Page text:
Movies and TV Features
The True Story Behind Who Framed Roger Rabbit

Kevin Mooseles | 22 Jan 2016 19:00
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There are a lot of movies that proudly claim to be based on a true story. They tend to be dramatic and somewhat somber like Schindler's List, or The Imitation Game. 1988's Who Framed Roger Rabbit? is not one of those movies. It is a fantastic escape with stunning visual effects combined with a dark and risque tone. On the surface, the film has about as much to do with the real world as Godzilla or The Little Mermaid. It just so happens that the main plot point faithfully retells the story of real world events that took place in 1940s Los Angeles.

For the unfamiliar, Cloverleaf is the shadowy antagonist of the film. Judge Doom, the sole stockholder in Cloverleaf, framed Roger Rabbit so that he could buy out Toontown and demolish it for a huge freeway - so that everyone could drive their own cars to work. When Doom explains his plan and vision, the protagonist Eddie Valiant thinks of it as a dumb idea. Of course, the American audience knows that despite the film's ending, Doom's plan is exactly what ended up happening, with Doom's promise of "no more traffic jams" being the cruelest of jokes in the script.

Although it may seem logical to believe that bigger roads should lead to less congestion, drivers know that traffic has grown as roads have grown, continuing traffic jams at a more or less constant rate. This observation led to a 2009 study for the National Bureau of Economic Research which established the "Fundamental Law of Road Congestion". The report found that the ratio of traffic and road size is maintained at a 1 to 1 ratio, whether lanes are added or taken away. Building bigger roads will never solve the problem with traffic congestion.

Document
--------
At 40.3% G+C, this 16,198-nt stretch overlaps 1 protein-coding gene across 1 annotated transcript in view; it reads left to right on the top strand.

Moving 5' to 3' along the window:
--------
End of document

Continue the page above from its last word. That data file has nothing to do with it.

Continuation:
Christopher Lloyd's Judge Doom delivers his vision in a two minute scene filled with stunningly prophetic exposition, and yet immediately after his speech the audience is whisked right back into the action. Doom is revealed as the toon that killed Eddie's brother, then dies. Many popular and beloved cartoon characters simultaneously decide that it would be a great idea for them to all crowd into a room that was soaked with the only substance capable of destroying them which had been rinsed off for about 15 seconds. Then the will of Marvin Acme is conveniently found, and everything is just great! The freeway plot has been thwarted and Toontown is saved.

Except it wasn't thwarted. In the real world, Doom's Cloverleaf Industries plan went through, the streetcar line was bought out and dismantled. Toontown wasn't demolished, but houses along the 23 mile stretch of the Pasadena freeway sure were. That one freeway inspired the construction of a vast network of freeways in the Los Angeles area that broke ground in 1947, but as of 2004 was only 61% finished, filling the area with numerous roads to nowhere. The audience was left to ponder that reality, which contrasts with the otherwise overwhelming joy and triumph of the story. I believe the filmmakers were going for a bittersweet effect on the audience. The ending was too neat, too tightly wrapped up, too "hey guys, lets all get a cameo in while we can", too naive. Los Angeles had changed drastically since the 1940s, and not for the better. The freeway network is notoriously awful, traffic is a total nightmare, and pollution is out of control.